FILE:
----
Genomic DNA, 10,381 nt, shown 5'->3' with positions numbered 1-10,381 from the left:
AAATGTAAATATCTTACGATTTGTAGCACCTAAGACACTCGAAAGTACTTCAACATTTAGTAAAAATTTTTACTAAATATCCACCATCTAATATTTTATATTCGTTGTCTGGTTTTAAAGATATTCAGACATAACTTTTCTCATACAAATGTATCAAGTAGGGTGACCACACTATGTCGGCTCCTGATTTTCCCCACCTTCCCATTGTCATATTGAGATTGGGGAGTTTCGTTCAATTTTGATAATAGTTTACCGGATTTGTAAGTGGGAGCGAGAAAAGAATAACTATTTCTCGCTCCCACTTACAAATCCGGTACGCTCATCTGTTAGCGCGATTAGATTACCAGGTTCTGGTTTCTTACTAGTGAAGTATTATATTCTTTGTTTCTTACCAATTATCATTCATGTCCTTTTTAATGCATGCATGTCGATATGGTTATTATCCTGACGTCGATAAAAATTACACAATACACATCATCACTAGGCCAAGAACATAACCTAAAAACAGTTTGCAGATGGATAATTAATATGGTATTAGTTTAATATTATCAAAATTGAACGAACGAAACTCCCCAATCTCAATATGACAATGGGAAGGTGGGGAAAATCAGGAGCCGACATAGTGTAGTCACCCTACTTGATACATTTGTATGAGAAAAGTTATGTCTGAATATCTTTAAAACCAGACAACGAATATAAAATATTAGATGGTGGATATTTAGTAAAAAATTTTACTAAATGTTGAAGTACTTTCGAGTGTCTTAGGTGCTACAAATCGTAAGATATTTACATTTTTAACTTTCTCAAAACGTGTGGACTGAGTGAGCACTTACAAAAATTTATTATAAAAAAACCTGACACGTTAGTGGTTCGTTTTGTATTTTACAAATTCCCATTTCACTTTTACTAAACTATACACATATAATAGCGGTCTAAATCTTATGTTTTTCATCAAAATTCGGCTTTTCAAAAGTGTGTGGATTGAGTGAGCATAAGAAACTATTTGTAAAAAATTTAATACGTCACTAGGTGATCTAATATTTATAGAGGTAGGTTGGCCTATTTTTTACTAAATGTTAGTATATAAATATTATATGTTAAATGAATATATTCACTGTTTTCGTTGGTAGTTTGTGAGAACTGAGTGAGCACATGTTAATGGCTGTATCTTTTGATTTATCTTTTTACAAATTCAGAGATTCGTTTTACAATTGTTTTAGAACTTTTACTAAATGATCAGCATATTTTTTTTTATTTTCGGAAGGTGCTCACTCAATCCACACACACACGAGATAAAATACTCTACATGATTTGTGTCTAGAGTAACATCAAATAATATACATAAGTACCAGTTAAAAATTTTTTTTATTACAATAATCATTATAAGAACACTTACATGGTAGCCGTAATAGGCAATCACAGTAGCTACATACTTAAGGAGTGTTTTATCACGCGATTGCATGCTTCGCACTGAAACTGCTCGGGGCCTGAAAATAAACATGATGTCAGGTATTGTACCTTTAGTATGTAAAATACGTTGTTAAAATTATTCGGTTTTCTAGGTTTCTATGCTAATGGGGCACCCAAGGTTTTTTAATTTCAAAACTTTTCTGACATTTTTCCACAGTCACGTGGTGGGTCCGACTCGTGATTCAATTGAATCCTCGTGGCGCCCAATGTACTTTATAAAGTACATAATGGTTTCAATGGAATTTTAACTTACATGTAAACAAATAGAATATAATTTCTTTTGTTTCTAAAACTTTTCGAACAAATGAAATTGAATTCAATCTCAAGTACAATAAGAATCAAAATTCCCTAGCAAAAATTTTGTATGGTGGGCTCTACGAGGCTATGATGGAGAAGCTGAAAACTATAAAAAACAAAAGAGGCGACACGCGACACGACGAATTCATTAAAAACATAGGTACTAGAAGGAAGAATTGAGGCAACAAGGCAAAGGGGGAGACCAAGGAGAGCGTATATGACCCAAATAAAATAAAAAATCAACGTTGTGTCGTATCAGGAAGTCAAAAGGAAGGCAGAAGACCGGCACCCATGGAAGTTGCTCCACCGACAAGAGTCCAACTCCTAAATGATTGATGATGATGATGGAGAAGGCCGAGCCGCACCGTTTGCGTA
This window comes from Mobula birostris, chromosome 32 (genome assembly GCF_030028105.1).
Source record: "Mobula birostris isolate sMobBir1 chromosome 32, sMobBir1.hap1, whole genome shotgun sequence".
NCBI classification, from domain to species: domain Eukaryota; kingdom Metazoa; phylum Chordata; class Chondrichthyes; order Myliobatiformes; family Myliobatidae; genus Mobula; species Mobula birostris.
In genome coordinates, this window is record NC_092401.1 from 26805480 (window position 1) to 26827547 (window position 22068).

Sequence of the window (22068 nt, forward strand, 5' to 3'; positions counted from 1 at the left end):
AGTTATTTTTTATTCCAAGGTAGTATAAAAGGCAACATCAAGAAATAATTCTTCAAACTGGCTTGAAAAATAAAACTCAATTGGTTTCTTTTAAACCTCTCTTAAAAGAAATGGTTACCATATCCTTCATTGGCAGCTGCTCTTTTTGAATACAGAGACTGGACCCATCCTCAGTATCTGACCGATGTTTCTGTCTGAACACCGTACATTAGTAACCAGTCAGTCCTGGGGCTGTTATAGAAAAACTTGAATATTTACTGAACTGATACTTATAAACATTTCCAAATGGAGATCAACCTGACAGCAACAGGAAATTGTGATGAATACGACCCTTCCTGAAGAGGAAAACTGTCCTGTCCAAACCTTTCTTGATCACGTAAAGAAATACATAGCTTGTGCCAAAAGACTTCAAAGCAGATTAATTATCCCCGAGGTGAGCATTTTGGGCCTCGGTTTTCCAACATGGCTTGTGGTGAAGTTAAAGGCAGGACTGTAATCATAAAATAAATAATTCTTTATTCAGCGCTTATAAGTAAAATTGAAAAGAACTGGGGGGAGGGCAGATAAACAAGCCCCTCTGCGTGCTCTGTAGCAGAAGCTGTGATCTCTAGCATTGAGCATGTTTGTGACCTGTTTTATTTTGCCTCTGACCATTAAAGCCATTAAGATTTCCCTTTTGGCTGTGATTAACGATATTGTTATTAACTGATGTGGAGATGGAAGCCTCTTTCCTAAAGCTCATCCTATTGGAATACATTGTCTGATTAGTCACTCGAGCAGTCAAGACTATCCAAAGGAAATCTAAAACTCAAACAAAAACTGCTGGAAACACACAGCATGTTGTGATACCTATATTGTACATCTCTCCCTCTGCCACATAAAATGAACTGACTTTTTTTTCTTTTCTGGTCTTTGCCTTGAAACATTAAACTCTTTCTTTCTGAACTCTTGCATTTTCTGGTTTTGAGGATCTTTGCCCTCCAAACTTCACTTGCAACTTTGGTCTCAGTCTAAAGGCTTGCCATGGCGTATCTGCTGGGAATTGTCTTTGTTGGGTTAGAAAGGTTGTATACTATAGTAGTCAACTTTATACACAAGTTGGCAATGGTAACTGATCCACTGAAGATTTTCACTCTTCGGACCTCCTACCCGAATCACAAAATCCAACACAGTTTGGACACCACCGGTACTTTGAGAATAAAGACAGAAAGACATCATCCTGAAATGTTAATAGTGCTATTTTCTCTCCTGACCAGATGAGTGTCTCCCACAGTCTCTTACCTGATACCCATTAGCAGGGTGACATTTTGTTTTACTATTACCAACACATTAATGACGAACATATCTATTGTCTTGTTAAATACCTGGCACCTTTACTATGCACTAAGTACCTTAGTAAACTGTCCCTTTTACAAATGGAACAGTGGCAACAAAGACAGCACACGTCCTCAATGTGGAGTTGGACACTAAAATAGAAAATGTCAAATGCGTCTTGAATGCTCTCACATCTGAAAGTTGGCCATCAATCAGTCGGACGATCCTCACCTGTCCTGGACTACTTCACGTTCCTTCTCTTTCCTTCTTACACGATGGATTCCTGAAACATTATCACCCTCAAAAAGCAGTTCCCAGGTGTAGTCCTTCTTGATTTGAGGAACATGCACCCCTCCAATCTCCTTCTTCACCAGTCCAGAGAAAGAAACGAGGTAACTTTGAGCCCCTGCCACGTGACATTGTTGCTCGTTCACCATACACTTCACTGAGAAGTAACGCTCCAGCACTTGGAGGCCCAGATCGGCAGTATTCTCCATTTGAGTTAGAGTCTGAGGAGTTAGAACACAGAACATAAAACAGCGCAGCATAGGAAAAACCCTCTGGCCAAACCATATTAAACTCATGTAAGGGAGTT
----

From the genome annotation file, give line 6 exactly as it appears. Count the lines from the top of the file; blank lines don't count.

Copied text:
In genome coordinates, this window is record NC_092401.1 from 26805480 (window position 1) to 26827547 (window position 22068).